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My company has some remote Ubuntu servers. The access to these servers is controlled by ssh keys. Managing these keys is quite a pain, especially when an employee leaves or joins the company.

Is there a good solution for central key management on Ubuntu?

Adam

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2 Answers 2

up vote 4 down vote accepted

Landscape

Canonical's Landscape makes it very easy to manage many machines at once.

You could just have a centralised key store and, on demand, push out changes to every machine's known_hosts file.

Rsync

Alternatively, if you don't want to use Landscape, how about simply synchronising the known_hosts via rsync? I'm not all that familiar with all this enterprisy business, but it should work very well.

Assuming the company's computers get shut down every night, i would do this:

  • Have on some server a centralised known_hosts file that you manage manually.
  • write a very simple program that, at boot time, tries to fetch that file and replace the current one
  • on the administrative side, test all changed to the master-file before pushing it out, which you do by just replacing the one all the clients try to access.

you could use RCS, an old sysadmin's favourite, to manage different versions of your master-file.

Note that many sysadmins will tell you that centralising things is a security risk, and generally not a great idea.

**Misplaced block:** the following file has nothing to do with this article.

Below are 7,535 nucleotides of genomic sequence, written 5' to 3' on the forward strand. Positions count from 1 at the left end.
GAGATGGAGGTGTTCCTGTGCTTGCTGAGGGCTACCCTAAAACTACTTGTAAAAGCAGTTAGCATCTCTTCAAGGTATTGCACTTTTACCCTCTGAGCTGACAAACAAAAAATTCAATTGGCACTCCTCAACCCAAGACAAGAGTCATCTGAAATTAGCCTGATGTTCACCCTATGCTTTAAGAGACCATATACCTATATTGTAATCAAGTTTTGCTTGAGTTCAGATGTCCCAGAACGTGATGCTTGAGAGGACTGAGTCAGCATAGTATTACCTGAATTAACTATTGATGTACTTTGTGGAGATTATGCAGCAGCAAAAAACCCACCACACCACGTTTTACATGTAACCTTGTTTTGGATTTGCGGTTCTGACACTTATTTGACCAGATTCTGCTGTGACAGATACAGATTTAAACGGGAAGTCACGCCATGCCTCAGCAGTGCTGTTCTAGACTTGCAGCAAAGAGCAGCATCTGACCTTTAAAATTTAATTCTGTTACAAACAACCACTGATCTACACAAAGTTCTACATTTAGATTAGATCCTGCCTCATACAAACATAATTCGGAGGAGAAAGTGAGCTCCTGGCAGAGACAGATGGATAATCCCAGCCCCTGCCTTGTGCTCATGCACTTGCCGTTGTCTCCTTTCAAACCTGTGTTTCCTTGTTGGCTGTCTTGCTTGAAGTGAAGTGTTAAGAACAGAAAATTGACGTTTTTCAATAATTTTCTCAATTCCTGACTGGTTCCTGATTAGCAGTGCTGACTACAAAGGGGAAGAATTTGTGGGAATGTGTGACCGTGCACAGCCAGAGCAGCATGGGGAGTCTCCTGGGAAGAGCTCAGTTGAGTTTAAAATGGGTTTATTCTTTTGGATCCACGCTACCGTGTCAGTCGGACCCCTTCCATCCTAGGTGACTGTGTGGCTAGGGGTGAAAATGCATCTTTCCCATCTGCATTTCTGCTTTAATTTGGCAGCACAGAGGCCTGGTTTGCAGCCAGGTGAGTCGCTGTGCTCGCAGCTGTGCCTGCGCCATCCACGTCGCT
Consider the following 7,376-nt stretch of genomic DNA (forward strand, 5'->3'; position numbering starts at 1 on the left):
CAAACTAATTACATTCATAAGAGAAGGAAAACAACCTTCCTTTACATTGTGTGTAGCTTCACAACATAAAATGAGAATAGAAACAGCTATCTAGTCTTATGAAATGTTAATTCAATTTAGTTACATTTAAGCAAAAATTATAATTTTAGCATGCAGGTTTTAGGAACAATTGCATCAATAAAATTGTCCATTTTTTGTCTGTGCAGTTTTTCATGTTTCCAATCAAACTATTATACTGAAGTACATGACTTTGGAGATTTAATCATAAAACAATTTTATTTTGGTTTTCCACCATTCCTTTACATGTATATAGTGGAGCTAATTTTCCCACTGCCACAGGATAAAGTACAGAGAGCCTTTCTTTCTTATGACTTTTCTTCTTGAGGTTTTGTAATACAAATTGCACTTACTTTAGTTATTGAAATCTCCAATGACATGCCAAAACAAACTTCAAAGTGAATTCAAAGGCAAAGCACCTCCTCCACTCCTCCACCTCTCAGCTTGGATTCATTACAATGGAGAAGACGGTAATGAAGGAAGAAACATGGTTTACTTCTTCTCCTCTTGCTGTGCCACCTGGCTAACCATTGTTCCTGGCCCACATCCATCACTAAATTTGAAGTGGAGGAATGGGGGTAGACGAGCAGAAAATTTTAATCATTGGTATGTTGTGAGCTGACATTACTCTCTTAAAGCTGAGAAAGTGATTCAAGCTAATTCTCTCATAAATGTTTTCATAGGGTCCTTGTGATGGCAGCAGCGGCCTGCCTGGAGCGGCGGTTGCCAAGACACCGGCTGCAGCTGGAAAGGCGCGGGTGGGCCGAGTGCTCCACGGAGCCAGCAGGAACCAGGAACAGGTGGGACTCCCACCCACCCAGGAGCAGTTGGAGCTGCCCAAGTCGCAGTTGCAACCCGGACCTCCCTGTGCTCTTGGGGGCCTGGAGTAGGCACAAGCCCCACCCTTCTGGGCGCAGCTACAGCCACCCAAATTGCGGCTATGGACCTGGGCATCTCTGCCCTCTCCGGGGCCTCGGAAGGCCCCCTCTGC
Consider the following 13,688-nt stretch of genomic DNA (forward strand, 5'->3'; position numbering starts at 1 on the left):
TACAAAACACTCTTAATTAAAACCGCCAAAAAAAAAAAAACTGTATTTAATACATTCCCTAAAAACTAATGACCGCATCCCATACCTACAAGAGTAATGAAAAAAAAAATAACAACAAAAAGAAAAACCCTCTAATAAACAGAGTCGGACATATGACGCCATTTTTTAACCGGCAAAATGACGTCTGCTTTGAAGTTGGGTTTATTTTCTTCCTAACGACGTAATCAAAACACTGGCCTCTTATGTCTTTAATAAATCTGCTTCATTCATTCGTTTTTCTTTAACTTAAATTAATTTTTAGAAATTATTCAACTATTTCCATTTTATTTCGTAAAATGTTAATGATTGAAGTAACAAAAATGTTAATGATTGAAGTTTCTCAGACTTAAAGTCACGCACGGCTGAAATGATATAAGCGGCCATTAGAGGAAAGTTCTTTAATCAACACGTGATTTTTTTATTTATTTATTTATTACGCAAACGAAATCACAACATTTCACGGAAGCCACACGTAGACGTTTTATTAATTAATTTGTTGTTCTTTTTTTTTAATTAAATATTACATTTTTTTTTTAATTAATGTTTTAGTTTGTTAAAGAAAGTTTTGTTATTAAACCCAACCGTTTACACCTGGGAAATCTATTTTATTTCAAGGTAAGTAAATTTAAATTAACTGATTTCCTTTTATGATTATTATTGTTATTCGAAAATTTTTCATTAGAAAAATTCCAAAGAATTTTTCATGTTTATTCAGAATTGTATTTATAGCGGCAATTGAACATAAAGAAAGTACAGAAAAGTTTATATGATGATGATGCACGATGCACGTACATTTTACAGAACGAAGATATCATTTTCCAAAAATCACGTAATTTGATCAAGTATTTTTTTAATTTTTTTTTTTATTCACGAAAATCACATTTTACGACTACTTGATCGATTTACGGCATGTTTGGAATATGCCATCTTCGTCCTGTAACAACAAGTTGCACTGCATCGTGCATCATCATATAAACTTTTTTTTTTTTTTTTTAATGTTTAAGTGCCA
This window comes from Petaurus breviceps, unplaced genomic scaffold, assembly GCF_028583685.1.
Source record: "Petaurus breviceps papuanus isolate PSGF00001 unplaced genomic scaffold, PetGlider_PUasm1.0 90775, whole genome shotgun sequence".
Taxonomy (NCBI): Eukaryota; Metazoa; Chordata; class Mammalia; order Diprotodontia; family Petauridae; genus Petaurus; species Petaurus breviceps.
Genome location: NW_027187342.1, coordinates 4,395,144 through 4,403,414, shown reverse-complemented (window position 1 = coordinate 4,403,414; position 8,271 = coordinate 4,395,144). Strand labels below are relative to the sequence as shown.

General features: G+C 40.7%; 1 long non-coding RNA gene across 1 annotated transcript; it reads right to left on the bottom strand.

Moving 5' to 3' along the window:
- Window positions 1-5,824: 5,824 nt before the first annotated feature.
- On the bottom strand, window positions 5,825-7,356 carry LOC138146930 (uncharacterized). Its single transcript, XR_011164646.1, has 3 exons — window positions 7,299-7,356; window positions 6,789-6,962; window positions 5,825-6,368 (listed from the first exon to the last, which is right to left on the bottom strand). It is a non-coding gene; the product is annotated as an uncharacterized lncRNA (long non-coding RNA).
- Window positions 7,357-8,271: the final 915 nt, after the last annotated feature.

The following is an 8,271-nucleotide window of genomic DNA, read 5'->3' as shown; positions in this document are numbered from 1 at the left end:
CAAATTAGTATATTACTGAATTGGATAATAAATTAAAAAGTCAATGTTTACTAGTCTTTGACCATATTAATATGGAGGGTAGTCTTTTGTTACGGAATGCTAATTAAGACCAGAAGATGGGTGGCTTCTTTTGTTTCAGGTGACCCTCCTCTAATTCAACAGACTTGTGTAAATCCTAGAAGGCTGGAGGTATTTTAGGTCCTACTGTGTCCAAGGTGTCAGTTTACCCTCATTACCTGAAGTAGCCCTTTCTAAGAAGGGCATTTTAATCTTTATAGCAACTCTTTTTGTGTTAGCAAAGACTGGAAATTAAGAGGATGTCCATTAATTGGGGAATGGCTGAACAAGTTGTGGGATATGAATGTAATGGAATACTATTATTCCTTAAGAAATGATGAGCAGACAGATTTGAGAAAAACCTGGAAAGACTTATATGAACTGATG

LDAP

Now, I'm not a sysadmin (and therefore not to be trusted on this matter). You really should ask this question on serverfault

LDAP seems to come up there quite a lot. Here's a bit information about fetching SSH Public Keys from LDAP, and here's some more.

This question might also be of interest to you.


I hope this is helpful. As you've discovered yourself, managing ssh access in large setups really is quite complicated.

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Look into setting LDAP, and mount the user's $HOME via NFS. When the user leaves the company, delete his LDAP account and you're done. (user needs to exist before verifying ssh key) –  csgeek Nov 22 '10 at 15:10
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I think he meant authorized_keys not known_hosts, though both are very important. –  SpamapS Nov 28 '10 at 1:03
    
Made it community wiki, because - as I said - I'm not a sysadmin. Edit this answer to make it better. –  Stefano Palazzo Nov 28 '10 at 1:26

It is possible to use certification authorities and revoke markers in the "known hosts" file. Another option is probably to use some "enterprise" PAM authentication method instead.

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A link would be extremely useful. –  Adam Matan Nov 22 '10 at 9:31

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